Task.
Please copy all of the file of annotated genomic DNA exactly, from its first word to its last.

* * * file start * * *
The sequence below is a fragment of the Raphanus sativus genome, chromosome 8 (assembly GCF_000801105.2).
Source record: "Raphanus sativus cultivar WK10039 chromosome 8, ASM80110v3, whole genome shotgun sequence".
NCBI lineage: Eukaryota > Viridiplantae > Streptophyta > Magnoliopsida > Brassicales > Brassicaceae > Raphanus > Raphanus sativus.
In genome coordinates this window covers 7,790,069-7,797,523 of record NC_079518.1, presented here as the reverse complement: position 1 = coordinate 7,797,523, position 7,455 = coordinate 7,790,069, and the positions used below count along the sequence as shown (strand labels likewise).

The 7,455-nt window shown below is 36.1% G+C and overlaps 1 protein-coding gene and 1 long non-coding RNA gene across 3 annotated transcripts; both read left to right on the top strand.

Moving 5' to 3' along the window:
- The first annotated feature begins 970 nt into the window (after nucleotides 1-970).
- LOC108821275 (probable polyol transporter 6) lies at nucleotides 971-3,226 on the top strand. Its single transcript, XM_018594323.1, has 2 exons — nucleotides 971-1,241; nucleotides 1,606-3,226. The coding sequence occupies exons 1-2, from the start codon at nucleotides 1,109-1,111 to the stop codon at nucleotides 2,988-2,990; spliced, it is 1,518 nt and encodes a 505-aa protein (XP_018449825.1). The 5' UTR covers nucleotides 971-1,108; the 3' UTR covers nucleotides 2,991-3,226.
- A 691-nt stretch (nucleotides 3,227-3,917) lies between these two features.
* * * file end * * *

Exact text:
The sequence below is a fragment of the Raphanus sativus genome, chromosome 8 (assembly GCF_000801105.2).
Source record: "Raphanus sativus cultivar WK10039 chromosome 8, ASM80110v3, whole genome shotgun sequence".
NCBI lineage: Eukaryota > Viridiplantae > Streptophyta > Magnoliopsida > Brassicales > Brassicaceae > Raphanus > Raphanus sativus.
In genome coordinates this window covers 7,790,069-7,797,523 of record NC_079518.1, presented here as the reverse complement: position 1 = coordinate 7,797,523, position 7,455 = coordinate 7,790,069, and the positions used below count along the sequence as shown (strand labels likewise).

The 7,455-nt window shown below is 36.1% G+C and overlaps 1 protein-coding gene and 1 long non-coding RNA gene across 3 annotated transcripts; both read left to right on the top strand.

Moving 5' to 3' along the window:
- The first annotated feature begins 970 nt into the window (after nucleotides 1-970).
- LOC108821275 (probable polyol transporter 6) lies at nucleotides 971-3,226 on the top strand. Its single transcript, XM_018594323.1, has 2 exons — nucleotides 971-1,241; nucleotides 1,606-3,226. The coding sequence occupies exons 1-2, from the start codon at nucleotides 1,109-1,111 to the stop codon at nucleotides 2,988-2,990; spliced, it is 1,518 nt and encodes a 505-aa protein (XP_018449825.1). The 5' UTR covers nucleotides 971-1,108; the 3' UTR covers nucleotides 2,991-3,226.
- A 691-nt stretch (nucleotides 3,227-3,917) lies between these two features.